• Y10TECHNICAL SUBJECTS COVERED BY FORMER USPC
    • Y10TTECHNICAL SUBJECTS COVERED BY FORMER US CLASSIFICATION
    • Y10T29/00Metal working
    • Y10T29/49Method of mechanical manufacture
    • Y10T29/49764Method of mechanical manufacture with testing or indicating
    • Y10T29/49778Method of mechanical manufacture with testing or indicating with aligning, guiding, or instruction

Abstract

An embodiment of the present invention includes an apparatus for preparing a fuel tank for repairs and verifying repair work upon completion. The apparatus includes a supply system constructed and arranged to be coupled to the fuel tank for providing a supply of inert gas into the fuel tank, for purging the fuel tank of oxygen to a certain level and for making inert the fuel tank with the gas. The supply system includes a gas release system constructed and arranged to provide the supply of inert gas.
The supply system further includes an arrangement for connecting and facilitating transport of the inert gas. A supply mechanism is configured and positioned to facilitate and regulate a transport of gas from the gas release system to the fuel tank. A connector mechanism is for coupling the supply mechanism to the gas release system. A
relief system is constructed and arranged to be coupled to the fuel tank to regulate and relieve pressure in the fuel tank. A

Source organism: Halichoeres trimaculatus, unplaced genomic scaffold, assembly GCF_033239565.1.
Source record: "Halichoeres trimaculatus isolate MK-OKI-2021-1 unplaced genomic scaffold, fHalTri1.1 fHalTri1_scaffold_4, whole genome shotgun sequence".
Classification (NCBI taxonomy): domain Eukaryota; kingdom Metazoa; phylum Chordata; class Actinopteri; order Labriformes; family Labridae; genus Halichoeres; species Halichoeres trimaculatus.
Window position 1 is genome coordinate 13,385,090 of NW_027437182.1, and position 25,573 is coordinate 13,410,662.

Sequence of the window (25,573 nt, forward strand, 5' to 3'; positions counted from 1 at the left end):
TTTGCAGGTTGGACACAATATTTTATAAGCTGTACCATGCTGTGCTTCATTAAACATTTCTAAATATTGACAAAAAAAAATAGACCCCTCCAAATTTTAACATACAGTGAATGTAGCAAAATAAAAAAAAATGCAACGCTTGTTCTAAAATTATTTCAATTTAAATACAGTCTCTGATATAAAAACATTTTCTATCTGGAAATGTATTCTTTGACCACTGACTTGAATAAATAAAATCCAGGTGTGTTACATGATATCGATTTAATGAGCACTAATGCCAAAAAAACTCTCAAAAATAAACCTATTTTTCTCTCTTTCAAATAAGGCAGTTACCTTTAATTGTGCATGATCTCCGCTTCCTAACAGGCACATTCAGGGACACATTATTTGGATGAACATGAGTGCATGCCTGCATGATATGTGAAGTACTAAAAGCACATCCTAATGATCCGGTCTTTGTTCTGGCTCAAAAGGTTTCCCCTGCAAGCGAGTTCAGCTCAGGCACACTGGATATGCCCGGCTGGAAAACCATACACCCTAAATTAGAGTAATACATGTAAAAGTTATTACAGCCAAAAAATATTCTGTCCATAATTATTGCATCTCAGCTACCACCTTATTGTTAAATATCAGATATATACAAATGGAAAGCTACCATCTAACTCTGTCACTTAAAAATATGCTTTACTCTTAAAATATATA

plurality of connectors is for connecting the apparatus system to the fuel tank. The plurality of connectors include a first of the plurality of connectors constructed and arranged to couple the supply system to the fuel tank, and a second of the plurality of connectors constructed and arranged to couple the relief system to said fuel tank.

Description

METHOD AND APPARATUS FOR LOCOMOTNE FUEL TANK REPAIR
BACKGROUND OF THE INVENTION

Field of Invention Aspects of the present invention generally relate to a method and apparatus for facilitating the repair of a fuel tank and testing of repair work. More specifically, aspects of the invention relate to a system and related method for preparing a fuel tank for repair by hotwork by rendering the tank non-reactive and testing the repair work upon completion by pressurizing the tank.

Description of Background Information On occasion, fuel tanks acquire tears, cracks, and holes that require repair.
Some repairs require the use of so-called hotwork, i.e., welding. However, when such repair work is to be completed on a fuel tank, there is always concern for the potential of a fire or explosion.